Union leaders at Oshkosh Correctional Institution said employee morale is low over forced overtime in the wake of changes to the state’s collective bargaining law which spurred staff retirements and turnover, worsening the problem.
A Gannett Wisconsin Media Investigative Team analysis found 85 percent of correctional officers and sergeants at Oshkosh Correctional Institution received some overtime pay in 2011. In the past, employees may have worked the extra hours to pad their paychecks. However, union officials said many are now being forced to work the extra shifts in order to address the staff vacancies that have been created due to an increase in retirements and turnover in the wake of Wisconsin Act 10 in 2011.
“Nobody wants to work overtime,” said Trent Ventura, the president of AFSCME Local 3409, the union which represents correctional workers at OSCI. “A lot of the overtime is forced overtime. It’s not an option.”
During fiscal year 2011, which ended in June of that year, $2.87 million was paid out to employees in overtime costs at OSCI. Overtime costs decreased slightly by $185,400 in fiscal year 2012, when $2.69 million was paid out.
Of the 454 correctional officers and sergeants at OSCI who received overtime pay in the 2011 calendar year, 63 finished the year with 20 percent or more of their gross wages coming from overtime. For 188 of the 454 employees, overtime accounted for 10 percent or more of their wages, according to an analysis of salary data.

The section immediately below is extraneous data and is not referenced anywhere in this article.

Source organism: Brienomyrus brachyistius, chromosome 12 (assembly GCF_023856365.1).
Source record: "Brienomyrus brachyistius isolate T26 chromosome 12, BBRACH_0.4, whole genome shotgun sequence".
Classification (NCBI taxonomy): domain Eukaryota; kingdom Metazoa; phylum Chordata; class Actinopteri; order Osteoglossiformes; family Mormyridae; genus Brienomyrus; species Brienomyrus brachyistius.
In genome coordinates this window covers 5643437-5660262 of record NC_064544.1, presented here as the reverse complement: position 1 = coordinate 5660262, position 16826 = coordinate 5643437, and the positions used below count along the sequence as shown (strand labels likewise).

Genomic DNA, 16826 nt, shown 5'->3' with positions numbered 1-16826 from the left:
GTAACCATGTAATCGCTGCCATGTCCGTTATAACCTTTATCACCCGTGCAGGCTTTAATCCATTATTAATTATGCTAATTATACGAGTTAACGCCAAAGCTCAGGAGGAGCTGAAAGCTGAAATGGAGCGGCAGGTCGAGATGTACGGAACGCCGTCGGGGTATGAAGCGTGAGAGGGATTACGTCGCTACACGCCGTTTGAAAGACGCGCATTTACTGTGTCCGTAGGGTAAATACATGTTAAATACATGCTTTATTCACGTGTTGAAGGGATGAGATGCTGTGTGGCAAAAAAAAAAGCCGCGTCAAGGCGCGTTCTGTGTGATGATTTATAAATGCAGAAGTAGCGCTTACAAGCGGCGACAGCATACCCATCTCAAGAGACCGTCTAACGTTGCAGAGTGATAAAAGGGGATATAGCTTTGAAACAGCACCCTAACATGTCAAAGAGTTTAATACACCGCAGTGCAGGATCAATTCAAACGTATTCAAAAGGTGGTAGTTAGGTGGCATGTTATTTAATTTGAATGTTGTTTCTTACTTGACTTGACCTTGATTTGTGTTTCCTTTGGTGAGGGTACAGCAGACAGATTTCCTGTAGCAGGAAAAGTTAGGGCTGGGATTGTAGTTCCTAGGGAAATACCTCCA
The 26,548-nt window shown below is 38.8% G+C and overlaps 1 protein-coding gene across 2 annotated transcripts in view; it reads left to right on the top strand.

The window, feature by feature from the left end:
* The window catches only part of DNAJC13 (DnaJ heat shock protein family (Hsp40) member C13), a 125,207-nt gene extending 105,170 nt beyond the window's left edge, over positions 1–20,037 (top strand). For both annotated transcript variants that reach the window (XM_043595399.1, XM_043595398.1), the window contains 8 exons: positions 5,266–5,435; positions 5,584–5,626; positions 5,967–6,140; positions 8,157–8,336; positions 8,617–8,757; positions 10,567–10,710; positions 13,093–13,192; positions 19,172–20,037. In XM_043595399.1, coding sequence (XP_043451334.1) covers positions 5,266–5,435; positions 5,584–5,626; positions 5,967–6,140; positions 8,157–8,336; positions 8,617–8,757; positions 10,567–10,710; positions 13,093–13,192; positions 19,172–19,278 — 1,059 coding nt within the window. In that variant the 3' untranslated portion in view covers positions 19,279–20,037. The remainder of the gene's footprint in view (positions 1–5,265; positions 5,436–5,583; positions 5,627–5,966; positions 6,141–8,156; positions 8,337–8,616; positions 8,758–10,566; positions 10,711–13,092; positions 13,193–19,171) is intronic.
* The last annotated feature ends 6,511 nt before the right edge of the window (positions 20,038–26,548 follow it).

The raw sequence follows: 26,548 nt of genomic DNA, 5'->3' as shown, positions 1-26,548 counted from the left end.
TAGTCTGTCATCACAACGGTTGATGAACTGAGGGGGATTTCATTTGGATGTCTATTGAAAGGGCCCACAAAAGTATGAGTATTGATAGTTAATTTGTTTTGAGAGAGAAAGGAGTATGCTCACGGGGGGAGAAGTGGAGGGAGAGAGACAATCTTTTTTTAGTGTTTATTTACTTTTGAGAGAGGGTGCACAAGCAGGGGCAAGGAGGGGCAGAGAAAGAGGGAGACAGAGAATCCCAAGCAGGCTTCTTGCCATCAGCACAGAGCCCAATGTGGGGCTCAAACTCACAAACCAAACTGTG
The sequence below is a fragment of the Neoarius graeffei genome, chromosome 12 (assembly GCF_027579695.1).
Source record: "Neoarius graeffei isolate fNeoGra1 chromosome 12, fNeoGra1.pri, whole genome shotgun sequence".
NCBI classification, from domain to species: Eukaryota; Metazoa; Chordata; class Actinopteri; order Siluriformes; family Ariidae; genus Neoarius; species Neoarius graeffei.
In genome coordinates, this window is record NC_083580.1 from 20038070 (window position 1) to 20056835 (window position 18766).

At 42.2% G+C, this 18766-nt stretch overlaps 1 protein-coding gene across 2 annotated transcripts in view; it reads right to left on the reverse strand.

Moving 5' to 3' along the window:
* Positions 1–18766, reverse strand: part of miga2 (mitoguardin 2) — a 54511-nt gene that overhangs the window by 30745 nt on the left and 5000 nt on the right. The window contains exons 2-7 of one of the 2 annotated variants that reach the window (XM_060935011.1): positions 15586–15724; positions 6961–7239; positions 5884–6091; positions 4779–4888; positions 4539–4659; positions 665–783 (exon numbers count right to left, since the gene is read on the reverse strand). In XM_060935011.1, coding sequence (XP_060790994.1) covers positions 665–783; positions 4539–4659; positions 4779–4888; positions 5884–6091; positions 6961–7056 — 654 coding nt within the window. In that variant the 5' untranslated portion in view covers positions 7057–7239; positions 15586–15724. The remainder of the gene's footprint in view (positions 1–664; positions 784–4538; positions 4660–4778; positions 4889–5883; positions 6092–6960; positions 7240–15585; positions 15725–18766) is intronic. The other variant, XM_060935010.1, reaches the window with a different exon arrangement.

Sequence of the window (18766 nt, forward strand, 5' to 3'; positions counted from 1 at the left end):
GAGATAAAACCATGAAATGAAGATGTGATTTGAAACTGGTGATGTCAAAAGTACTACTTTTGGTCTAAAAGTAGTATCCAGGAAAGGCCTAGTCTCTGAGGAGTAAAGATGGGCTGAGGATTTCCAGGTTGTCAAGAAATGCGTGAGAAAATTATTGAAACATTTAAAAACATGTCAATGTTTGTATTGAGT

In the past, overtime was given out based on seniority. As a result, many of the most senior staff members worked the extra hours needed to provide a safe environment at the facility. Due to higher salaries earned by senior employees, overtime costs were higher.
After Act 10 was enacted, the overtime system was changed to a rotational basis in an effort to ensure a fair and equitable distribution of overtime and also an effort to keep overtime costs down.
Ventura said it’s still sometimes difficult to find enough employees to voluntarily accept overtime and therefore more employees are being forced to work the extra shifts. Not only did Act 10 change the way overtime was handled within the correctional system, union officials said it impacted employee morale. Ventura said there was an increase in retirements and vacancies, both of which contributed to the need for additional overtime.
During the 2010 fiscal year, the Department of Corrections had 628 vacancies, which increased to 887 during the 2011 fiscal year before falling slightly to 827 in the 2012 fiscal year. At Oshkosh Correctional Institution, there were 19 correctional officer/sergeant positions vacant at the end of the 2012 fiscal year, according to the Department of Corrections.
“The staff morale is at an all-time low,” said Ventura, a correctional sergeant at OSCI who has worked in the prison system since 1986. “People are just totally frustrated and that’s why they’re retiring.”
Jennifer K. Woldt: (920) 426-6676 or email@example.com